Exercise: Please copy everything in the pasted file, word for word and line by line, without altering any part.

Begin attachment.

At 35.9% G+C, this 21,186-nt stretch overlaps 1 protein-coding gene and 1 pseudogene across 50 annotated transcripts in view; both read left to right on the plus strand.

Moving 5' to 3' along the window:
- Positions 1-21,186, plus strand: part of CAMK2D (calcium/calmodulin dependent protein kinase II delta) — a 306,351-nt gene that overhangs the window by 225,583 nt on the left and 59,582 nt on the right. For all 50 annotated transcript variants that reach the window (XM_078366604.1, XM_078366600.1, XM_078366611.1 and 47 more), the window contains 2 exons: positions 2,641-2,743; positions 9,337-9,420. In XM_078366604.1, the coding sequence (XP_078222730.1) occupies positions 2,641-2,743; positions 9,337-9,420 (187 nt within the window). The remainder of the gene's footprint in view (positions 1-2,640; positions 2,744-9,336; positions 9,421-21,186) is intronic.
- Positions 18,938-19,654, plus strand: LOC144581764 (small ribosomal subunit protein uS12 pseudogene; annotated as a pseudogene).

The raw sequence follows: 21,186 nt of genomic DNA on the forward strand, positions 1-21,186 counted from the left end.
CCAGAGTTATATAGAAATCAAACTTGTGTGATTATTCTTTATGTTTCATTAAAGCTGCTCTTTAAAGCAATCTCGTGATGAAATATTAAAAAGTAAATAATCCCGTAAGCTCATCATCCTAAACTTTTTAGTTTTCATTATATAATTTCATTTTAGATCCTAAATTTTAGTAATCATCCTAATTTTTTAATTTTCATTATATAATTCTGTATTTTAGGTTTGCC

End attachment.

At 35.9% G+C, this 21,186-nt stretch overlaps 1 protein-coding gene and 1 pseudogene across 50 annotated transcripts in view; both read left to right on the plus strand.

Moving 5' to 3' along the window:
- Positions 1-21,186, plus strand: part of CAMK2D (calcium/calmodulin dependent protein kinase II delta) — a 306,351-nt gene that overhangs the window by 225,583 nt on the left and 59,582 nt on the right. For all 50 annotated transcript variants that reach the window (XM_078366604.1, XM_078366600.1, XM_078366611.1 and 47 more), the window contains 2 exons: positions 2,641-2,743; positions 9,337-9,420. In XM_078366604.1, the coding sequence (XP_078222730.1) occupies positions 2,641-2,743; positions 9,337-9,420 (187 nt within the window). The remainder of the gene's footprint in view (positions 1-2,640; positions 2,744-9,336; positions 9,421-21,186) is intronic.
- Positions 18,938-19,654, plus strand: LOC144581764 (small ribosomal subunit protein uS12 pseudogene; annotated as a pseudogene).

The raw sequence follows: 21,186 nt of genomic DNA on the forward strand, positions 1-21,186 counted from the left end.
CCAGAGTTATATAGAAATCAAACTTGTGTGATTATTCTTTATGTTTCATTAAAGCTGCTCTTTAAAGCAATCTCGTGATGAAATATTAAAAAGTAAATAATCCCGTAAGCTCATCATCCTAAACTTTTTAGTTTTCATTATATAATTTCATTTTAGATCCTAAATTTTAGTAATCATCCTAATTTTTTAATTTTCATTATATAATTCTGTATTTTAGGTTTGCC